Does Your Dog Bite?

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Does Your Dog Bite?

Each year, 4.5 million people are bitten by dogs. Most are family pets, and, many times, family members are present during the attack. From 2005-2019, it was determined that family dogs inflicted 54% of all fatal attacks. Children 0-2 made up 25% of all dog fatality victims from 2005-2019. So, why do dogs bite, especially when it comes to the hand that feeds them? Typically, canines bite when they’re protecting food or a toy, when they’re scared, or even when they’re feeling sick. If you have a dog that’s prone to biting and ask, “Why does my dog bite me?” Some people tie their dogs up, and it’s been found that dogs that are tethered are 2.8 times more likely to attack. If you don’t tie your canine up, your dog may have learned bad habits as a puppy, or may have a deeper issue if the biting is aggressive.

Does Your Breed Bite?

Unfortunately, not all dog owners purchase their pets as loyal companions. It’s estimated that 78% of dogs are kept for guarding, fighting, or breeding. In fact, there are a few dog breeds that are known for biting the most, as identified in a 2019 study by the Ohio State University College of Medicine and Wexner Medical Center. Moreover, the teams researched bite force by breed and found that pit bulls and mixed breeds had the highest chances of biting. A pit bull’s bite also causes the most damage. Other dog breeds that frequently bite are German shepherds, rottweilers, and terriers. The dogs breast least likely to bite are Dalmatians, pointers, Great Danes, the Pekingese, and spitz.

Although pit bulls have a fierce bite, it’s not actually the strongest. Dog bites are determined by PSI, or pound-force per square inch. So, what dog has the strongest bite? Some of the top results are from the least common breeds.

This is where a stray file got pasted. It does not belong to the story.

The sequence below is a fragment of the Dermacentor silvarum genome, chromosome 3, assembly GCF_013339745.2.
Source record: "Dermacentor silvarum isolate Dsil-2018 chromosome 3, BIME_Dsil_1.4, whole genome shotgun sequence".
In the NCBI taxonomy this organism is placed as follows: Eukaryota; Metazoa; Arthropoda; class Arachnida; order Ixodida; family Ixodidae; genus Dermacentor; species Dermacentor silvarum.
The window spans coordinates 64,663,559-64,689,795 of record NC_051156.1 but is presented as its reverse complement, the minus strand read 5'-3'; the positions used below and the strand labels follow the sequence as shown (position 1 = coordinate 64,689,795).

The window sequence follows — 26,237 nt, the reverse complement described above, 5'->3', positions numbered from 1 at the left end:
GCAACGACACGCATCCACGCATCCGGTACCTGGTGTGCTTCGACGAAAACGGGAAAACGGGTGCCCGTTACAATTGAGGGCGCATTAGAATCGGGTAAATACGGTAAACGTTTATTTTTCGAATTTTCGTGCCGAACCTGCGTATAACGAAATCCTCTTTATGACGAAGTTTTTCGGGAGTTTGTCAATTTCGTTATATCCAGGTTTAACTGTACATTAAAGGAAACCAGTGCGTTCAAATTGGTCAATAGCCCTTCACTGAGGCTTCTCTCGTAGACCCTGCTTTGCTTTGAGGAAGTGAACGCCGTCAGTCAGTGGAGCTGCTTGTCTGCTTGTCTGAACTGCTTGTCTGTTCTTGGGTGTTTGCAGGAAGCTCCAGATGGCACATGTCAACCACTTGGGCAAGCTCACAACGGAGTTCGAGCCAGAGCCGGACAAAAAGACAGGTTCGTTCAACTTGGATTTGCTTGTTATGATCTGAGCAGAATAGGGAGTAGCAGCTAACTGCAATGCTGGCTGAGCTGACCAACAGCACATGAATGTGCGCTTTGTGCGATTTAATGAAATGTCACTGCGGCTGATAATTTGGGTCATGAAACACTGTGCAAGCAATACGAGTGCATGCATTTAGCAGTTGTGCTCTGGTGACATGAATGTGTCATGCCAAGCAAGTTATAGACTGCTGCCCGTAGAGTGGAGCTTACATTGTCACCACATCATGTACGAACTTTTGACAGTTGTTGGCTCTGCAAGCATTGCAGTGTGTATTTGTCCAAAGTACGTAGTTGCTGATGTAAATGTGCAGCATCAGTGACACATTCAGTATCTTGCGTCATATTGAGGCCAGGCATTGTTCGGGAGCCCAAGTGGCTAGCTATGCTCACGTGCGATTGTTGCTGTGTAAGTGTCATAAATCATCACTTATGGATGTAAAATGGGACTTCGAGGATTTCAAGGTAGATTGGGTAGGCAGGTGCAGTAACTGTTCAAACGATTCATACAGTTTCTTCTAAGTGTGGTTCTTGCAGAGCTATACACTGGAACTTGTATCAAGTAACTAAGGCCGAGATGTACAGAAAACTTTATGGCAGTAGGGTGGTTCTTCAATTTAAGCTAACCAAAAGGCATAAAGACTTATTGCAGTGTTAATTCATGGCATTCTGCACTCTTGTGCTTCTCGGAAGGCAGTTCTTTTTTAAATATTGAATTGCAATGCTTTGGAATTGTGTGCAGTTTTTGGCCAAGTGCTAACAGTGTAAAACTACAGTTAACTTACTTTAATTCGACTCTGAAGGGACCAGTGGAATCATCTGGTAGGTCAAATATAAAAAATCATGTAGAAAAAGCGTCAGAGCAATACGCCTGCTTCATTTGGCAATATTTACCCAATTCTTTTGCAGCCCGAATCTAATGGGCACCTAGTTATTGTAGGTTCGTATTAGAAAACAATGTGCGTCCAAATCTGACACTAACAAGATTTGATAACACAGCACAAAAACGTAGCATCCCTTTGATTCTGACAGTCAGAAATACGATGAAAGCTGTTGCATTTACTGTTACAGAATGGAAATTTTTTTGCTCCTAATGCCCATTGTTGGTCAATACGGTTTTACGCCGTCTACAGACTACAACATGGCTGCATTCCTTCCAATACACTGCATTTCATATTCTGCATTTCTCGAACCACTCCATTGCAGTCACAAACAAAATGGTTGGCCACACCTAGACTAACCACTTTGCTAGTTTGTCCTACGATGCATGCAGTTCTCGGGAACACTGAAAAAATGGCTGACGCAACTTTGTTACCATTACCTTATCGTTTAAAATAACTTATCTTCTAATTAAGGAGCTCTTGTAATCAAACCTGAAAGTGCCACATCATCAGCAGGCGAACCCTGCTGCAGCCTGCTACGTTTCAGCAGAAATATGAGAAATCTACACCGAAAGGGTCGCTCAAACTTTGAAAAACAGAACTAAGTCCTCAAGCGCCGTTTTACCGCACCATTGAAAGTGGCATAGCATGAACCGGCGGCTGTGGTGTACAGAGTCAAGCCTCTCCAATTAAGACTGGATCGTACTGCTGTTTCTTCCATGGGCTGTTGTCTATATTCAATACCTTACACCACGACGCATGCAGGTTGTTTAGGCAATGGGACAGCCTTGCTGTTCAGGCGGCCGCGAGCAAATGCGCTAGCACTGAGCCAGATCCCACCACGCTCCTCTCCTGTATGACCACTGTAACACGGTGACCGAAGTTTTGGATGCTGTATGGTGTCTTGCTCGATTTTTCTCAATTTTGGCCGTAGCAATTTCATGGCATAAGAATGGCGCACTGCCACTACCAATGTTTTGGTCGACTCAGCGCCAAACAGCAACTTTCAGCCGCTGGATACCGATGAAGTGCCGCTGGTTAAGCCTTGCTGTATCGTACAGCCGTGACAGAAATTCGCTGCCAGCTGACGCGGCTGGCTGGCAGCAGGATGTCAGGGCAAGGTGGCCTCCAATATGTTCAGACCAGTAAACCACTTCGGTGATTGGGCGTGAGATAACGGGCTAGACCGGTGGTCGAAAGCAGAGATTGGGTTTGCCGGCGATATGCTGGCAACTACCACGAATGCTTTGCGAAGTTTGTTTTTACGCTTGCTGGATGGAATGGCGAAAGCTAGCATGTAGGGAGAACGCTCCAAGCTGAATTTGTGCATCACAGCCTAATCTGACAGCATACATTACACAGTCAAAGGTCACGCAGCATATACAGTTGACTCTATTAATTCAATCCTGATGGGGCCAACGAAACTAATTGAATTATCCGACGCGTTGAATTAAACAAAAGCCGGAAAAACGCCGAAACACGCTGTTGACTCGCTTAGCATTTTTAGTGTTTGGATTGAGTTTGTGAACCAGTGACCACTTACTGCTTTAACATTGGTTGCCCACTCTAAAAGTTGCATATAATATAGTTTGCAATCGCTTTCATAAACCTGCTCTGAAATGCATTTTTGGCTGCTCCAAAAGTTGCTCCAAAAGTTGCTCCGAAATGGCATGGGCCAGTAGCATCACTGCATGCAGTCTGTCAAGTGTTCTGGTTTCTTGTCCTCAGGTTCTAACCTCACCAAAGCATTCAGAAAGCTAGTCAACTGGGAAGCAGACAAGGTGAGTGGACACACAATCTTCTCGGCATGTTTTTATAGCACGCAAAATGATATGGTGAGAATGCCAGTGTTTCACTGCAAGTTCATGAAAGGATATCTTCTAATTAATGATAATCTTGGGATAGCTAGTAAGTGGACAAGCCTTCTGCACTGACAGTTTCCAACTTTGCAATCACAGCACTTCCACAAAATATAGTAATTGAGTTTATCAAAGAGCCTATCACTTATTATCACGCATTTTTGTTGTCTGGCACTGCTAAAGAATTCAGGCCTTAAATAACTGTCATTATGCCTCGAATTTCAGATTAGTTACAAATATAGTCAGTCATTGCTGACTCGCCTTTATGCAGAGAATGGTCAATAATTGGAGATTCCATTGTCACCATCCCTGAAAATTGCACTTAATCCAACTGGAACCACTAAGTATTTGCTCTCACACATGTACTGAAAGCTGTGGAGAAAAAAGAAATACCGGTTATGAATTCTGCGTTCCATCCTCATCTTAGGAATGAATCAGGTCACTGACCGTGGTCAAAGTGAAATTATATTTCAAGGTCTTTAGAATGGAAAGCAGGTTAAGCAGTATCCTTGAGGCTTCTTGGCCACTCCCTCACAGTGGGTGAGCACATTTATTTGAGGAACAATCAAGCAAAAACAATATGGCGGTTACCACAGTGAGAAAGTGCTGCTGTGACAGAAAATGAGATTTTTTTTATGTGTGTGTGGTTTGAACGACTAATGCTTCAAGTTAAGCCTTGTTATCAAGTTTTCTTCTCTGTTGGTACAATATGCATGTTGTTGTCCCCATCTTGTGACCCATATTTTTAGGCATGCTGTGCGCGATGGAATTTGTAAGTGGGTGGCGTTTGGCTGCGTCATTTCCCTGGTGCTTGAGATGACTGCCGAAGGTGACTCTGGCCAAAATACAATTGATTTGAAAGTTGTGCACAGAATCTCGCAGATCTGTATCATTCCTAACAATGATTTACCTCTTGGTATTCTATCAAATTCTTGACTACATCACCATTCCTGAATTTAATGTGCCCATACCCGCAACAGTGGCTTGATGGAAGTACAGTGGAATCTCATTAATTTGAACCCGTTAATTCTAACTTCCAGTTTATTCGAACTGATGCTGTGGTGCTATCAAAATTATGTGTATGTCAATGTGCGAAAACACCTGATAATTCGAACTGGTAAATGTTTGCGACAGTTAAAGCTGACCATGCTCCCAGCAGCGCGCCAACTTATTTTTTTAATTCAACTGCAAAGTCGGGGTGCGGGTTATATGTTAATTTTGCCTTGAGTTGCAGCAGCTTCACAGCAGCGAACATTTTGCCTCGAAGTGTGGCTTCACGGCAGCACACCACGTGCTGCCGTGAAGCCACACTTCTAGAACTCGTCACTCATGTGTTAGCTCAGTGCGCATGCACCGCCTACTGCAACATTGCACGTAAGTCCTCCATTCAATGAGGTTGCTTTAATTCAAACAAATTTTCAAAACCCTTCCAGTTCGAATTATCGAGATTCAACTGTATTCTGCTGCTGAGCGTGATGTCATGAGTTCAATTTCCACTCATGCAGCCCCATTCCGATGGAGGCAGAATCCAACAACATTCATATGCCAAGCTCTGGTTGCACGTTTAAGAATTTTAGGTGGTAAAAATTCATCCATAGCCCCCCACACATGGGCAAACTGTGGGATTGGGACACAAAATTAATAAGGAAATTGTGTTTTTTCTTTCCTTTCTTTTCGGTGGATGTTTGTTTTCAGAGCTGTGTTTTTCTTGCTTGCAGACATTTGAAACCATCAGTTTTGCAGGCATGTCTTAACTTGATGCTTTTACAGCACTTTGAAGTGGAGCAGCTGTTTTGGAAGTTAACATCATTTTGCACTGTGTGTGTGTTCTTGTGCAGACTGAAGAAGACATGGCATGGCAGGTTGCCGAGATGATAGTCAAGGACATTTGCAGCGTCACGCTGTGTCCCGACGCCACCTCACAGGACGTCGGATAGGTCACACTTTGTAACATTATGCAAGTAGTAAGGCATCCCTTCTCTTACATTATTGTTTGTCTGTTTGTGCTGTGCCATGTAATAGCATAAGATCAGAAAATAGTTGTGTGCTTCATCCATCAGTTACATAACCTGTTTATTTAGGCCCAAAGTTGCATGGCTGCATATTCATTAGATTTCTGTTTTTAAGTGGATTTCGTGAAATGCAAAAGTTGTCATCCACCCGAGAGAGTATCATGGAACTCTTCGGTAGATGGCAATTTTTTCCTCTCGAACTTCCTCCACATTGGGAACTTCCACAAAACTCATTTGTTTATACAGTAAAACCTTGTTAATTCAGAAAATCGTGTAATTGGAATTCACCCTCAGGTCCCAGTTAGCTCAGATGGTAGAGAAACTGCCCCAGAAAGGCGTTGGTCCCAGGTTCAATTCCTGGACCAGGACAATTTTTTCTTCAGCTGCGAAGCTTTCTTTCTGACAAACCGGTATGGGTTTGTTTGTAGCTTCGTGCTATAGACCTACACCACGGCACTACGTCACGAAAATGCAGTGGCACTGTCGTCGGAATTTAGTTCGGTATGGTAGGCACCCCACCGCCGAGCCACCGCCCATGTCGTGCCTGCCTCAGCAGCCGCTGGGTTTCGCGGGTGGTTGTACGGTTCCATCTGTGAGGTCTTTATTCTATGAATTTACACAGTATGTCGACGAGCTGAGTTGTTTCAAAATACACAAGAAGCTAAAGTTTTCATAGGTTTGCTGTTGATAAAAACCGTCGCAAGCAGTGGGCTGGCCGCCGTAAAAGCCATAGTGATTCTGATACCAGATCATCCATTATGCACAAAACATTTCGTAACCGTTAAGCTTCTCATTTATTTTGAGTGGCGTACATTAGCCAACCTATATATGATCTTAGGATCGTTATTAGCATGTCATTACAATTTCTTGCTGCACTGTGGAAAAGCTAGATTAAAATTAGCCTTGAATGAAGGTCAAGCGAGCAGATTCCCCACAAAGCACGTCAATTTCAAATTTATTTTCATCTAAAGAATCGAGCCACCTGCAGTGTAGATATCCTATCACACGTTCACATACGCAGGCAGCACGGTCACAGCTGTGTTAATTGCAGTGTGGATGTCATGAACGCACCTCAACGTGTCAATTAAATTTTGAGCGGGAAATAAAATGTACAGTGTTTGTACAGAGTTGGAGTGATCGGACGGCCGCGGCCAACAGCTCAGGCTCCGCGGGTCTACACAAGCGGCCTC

Cane Corso – 700 PSI
Dogue de Bordeaux – 556 PSI
American Bulldog – 305 PSI
Doberman – 245 PSI
German Shepherd Dog – 238 PSI

Dog Bite Prevention:

Furthermore, there are few ways to prevent dogs from biting, some include training, while other ways involve risk mitigation. Firstly, teaching your dog not to bite as a puppy will often result in them biting less as an adult.  One way to help a puppy learn not to bite is to let out a loud yelp when they do, but this doesn’t deter them, you might want to put them in their crate for a few minutes. Once they’re calm, reward them with a treat. If a dog is teething, it’s best to give them a toy to chew on. When it comes to adult dogs that bite, it’s best to practice responsible pet ownership.

Additionally, Spay and neuter your pets. Over 70% of dog bites occur with dogs that haven’t been neutered. Socialize your pets with people and other dogs. Educate your family members on how to approach dogs. Don’t startle or run towards a dog. If a dog is displaying relaxed body language, reach out your hand and let them sniff it. Moreover, it’s imperative to pay attention to a dog’s body language. An aggressive dog often snarls, growls, has erect ears or tail, barks, and seems stiff. Sometimes dominant dogs won’t give signs or warnings before biting.

How to Treat a Dog Bite:

If the bite is minor, you can:

  1. Put pressure on the wound
  2. Wash the bite with soap and water
  3. Apply an antibiotic ointment
  4. Place a bandage over the abrasion

If the bite is serious, you should seek immediate medical attention. Nearly 1 out of 5 bites become infected.

DISCLAIMER: This blog is provided for general informational purposes only, and is not to be construed as legal advice. Every situation is different, and if you have been injured, please call (231) 722-2444 for personalized legal advice.